It was bittersweet for Charles Walsh to no longer see his family’s name on their construction equipment dealership. But by all accounts, the sale to Stephenson Equipment Inc. in 2017 has been a success.
Not only did none of the 40 Walsh Equipment employees lose their jobs to redundancy, the two Walsh locations have added 17 new jobs since the sale. The combined company — one of the Mid-Atlantic’s largest construction equipment dealers, which also has crane and truck product lines — has eight stores and 200 employees.
“We looked at financial buyers, and we were able to attract some financial buyers. But ultimately, we picked the partner that we thought was the best for our employees and our customers. And we’re very happy, a year later, that we did that because we feel like it’s a bigger, stronger, better business today
“We turned down slightly better, more lucrative offers in order to have this strategic partner,” says Walsh, now vice president of construction equipment for Stephenson. “As a family, we would have done better if we had picked a financial partner. We thought it was better for the employees and the customers for us to merge with Stephenson.”
In this month’s Dealmaker Q&A, Walsh talks about the sale process, the challenges of integration and the emotional impact of selling.
How did merger talks start between Walsh and Stephenson?
We had talked over the years a number of times because there was so much co-operation between the two dealerships. It had been a conversation that went back 15 years; never had been serious, never had been really more than just a casual comment here or there.
The Walsh Equipment business was on a 12 percent compound annual growth rate for 10 years, and as we continued growing dramatically — and Stephenson also enjoyed a lot of success — we both grew to the size where the scale of it combined made us a major player. It got to the point where we couldn’t ignore the benefits of doing it.
Did you struggle with the emotional aspects of selling?
I think we protected the legacy. I’m third generation, and the business was 86 years old. My dad was still in involved in the business, and so our merger with Stephenson also solved the retirement plan and succession plan for him. He’s now retired and no longer active day to day in the business, though he still hangs around.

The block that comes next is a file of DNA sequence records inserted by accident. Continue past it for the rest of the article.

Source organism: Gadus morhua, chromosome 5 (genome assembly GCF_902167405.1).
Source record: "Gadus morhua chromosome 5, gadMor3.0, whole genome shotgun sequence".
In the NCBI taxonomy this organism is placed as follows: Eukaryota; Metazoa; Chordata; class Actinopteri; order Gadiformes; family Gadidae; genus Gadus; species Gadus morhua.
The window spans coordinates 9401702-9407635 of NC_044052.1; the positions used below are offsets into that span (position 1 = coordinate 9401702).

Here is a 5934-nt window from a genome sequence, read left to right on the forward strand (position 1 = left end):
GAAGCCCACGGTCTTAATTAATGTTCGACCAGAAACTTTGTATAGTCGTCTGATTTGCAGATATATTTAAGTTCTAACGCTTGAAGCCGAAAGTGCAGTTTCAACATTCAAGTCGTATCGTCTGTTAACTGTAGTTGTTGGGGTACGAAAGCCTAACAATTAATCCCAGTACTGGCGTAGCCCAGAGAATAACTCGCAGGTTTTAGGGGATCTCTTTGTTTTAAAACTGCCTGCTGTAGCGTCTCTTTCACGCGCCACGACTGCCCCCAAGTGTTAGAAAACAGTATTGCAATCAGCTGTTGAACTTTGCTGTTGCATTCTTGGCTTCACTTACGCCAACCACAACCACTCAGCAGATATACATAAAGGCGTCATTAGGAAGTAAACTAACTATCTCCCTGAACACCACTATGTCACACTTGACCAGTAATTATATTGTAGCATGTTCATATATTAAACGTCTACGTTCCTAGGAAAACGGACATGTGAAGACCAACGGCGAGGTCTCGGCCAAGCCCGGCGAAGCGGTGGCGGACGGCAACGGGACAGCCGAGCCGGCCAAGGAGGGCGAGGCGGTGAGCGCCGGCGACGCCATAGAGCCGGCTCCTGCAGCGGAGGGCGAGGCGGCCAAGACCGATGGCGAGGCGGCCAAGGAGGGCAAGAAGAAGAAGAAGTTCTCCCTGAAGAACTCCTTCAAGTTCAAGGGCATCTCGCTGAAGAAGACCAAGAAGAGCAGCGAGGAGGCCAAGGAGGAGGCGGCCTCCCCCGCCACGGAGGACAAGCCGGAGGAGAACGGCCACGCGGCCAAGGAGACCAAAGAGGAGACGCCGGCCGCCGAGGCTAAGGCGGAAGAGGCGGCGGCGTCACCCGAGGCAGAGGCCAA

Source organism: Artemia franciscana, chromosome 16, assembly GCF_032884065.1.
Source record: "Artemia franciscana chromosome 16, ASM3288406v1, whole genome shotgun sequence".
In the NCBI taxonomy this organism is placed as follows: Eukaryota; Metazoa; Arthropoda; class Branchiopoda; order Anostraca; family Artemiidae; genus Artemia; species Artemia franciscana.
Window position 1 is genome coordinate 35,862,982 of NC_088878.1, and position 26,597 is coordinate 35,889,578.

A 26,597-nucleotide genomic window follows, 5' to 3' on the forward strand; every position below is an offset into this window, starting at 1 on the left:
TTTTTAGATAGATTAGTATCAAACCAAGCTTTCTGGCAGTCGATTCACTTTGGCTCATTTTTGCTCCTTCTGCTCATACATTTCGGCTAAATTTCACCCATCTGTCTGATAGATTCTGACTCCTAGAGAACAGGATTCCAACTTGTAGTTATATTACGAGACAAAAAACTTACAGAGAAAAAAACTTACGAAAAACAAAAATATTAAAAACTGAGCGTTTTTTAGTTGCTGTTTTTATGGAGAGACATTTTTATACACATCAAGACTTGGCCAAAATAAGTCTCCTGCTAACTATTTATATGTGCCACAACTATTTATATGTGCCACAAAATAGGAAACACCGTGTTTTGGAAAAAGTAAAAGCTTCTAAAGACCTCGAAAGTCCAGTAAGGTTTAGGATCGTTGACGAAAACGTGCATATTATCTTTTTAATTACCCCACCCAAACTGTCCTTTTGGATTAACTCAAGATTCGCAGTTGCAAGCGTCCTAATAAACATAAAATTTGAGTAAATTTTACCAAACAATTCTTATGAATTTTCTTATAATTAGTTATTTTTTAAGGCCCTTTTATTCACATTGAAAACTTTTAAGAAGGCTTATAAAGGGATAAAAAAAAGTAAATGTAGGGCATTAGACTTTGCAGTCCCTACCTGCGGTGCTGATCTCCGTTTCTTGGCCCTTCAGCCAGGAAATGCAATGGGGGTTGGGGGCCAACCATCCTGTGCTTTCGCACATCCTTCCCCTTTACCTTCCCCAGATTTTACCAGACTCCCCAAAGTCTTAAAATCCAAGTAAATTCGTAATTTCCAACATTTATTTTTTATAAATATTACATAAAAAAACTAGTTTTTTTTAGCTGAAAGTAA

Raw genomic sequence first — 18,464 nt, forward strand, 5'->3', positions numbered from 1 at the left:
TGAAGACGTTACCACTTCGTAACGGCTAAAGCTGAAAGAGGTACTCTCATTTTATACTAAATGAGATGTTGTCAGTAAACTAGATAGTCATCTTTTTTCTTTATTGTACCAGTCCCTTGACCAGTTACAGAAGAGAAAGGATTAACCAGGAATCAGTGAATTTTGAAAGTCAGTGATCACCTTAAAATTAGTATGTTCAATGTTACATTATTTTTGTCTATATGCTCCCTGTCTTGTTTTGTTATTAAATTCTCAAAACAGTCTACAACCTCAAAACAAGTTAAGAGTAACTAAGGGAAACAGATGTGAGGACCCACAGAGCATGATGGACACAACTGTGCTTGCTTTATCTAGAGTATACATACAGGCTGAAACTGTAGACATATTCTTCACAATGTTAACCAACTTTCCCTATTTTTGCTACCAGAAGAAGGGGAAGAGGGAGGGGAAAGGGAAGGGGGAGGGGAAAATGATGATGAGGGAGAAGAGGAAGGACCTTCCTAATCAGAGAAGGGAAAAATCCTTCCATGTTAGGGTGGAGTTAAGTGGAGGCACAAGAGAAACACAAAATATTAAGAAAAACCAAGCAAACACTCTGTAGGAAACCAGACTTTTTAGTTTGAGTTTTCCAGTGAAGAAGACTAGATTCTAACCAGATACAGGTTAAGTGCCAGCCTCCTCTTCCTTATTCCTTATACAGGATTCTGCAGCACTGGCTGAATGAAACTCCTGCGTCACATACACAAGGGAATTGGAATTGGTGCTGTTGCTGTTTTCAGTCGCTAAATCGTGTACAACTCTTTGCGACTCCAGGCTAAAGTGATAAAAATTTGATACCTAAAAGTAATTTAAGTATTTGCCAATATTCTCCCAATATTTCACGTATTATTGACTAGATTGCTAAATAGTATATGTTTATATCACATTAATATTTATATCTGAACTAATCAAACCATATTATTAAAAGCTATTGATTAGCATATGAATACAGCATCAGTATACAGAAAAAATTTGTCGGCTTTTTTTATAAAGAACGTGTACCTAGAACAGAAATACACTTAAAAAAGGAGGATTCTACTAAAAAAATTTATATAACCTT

There was a little bit of bittersweet emotion with seeing the name no longer on the dealership, but we’re still involved. It’s still all of our employees. It’s still all the same customers. So, I think that was a small sacrifice for us personally to pay to see customers be better served and our employees be better served.
How did the integration go?
Integration — in and of itself, putting two businesses together — is not easy. It’s been more challenging than I would have realized, particularly around business systems. We had two different business operating systems, so that runs our point of sale for parts and service as well as all of our accounting and inventory management.
Having two different systems and having to train all of our employees on the new system, right after a merger, is difficult and it puts a strain on your employees. A lot of training was required. You should anticipate that the first year, there’s going to be some nonproductive time, which may impact financial performance for a couple months. That’s just the way it goes.
How hard was it adjust from president to someone within a larger organization?
I still ran the Walsh division with complete autonomy for the first full year. So, the title, instead of being president, was vice president, but it was of the Walsh division. So, I ran our 40 employees in our stores without any interference, and they gave me full control. That was great.
Now, 12 months in, they have vice presidents of parts, vice presidents of service, they have HR people. The structure has made my job more enjoyable because now I’m focused on growing and business development in the entire state with the 200 employees and the eight stores and our 25 manufacturers. I enjoy the business development growth and it’s nice to have some professional executives helping manage various parts of our business, like parts, service and rental.
So, for me, it’s been a nice transition, and I hadn’t suffered a lot of loss of autonomy until being promoted to the vice president of construction equipment position, where I’m now running a much bigger business and there’s a lot more opportunity for growth.
There’s a board of directors, there’s shareholders, and it’s nice not to be the one-stop shop for any and all problems.